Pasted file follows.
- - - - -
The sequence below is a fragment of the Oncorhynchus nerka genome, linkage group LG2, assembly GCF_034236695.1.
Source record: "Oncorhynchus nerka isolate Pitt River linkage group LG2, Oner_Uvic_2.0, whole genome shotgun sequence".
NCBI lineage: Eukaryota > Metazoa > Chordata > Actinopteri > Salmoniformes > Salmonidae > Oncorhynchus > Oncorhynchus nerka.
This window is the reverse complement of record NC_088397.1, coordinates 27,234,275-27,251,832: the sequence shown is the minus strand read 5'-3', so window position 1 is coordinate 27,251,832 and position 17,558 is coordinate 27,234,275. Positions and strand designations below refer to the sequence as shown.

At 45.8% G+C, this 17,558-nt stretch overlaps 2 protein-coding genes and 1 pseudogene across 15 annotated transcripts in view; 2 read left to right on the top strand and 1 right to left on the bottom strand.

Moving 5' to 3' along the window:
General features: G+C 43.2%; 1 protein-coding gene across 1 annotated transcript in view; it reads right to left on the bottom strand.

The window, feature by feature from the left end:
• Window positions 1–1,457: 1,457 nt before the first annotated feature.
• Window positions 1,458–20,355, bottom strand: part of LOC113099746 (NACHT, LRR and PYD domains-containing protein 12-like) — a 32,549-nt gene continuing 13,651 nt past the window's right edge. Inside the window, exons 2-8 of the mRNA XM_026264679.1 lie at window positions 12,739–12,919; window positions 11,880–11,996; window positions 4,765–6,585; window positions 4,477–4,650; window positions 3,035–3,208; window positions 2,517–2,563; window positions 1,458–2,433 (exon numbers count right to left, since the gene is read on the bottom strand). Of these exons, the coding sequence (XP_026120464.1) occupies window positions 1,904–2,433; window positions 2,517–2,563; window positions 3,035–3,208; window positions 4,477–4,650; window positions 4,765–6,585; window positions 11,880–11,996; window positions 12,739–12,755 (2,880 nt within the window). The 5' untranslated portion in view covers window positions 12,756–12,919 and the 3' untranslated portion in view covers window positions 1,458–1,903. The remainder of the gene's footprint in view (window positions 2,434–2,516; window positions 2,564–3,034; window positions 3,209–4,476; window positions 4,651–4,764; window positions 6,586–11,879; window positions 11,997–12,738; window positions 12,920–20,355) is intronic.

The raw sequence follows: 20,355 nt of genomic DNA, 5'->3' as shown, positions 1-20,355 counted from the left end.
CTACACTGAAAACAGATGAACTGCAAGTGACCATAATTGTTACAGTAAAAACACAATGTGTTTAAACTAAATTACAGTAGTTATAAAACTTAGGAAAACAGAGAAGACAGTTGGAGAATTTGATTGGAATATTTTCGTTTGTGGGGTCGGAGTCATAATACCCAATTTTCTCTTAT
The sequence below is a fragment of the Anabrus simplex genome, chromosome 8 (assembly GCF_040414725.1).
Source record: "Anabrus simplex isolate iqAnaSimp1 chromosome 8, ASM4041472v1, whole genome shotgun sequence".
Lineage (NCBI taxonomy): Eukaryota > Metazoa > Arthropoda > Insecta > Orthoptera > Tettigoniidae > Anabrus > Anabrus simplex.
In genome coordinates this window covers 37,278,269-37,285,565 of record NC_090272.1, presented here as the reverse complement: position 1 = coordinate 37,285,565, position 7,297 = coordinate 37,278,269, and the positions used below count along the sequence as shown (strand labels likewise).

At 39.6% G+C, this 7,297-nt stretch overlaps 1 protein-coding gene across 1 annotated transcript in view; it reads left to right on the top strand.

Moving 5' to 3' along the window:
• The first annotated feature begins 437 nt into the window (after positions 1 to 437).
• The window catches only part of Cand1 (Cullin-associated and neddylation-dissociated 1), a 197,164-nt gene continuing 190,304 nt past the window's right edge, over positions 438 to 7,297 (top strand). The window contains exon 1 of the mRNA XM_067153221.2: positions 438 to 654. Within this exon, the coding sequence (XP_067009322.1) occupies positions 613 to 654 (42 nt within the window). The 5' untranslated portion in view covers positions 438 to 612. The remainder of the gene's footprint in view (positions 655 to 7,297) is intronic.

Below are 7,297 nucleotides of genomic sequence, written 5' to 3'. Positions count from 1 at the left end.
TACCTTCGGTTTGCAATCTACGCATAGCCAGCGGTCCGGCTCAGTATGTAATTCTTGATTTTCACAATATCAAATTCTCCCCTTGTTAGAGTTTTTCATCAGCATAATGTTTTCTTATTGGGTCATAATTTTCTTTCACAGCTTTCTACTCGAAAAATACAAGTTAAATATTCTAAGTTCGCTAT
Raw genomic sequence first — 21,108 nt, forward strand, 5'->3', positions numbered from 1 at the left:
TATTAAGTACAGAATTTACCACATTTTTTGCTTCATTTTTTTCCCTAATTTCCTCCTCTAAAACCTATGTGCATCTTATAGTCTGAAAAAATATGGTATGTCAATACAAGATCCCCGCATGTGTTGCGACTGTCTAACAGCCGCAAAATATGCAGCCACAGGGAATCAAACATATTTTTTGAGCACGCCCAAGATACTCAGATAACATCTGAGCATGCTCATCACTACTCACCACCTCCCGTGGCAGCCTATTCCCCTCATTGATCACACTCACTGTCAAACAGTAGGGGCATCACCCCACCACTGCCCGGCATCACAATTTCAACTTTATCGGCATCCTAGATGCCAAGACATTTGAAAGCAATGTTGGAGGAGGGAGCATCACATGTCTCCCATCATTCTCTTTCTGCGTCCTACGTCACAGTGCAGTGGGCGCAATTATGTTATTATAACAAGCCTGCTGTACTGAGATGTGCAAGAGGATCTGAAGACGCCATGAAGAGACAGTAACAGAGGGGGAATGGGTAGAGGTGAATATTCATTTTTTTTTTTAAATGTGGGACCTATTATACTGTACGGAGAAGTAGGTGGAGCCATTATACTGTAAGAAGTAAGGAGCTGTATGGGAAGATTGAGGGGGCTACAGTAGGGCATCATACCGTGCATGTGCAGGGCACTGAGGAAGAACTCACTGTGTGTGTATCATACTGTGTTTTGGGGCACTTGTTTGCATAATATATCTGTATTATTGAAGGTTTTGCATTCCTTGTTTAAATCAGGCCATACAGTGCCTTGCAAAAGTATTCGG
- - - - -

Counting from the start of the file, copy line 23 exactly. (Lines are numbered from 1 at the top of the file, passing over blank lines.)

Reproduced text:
Raw genomic sequence first — 21,108 nt, forward strand, 5'->3', positions numbered from 1 at the left: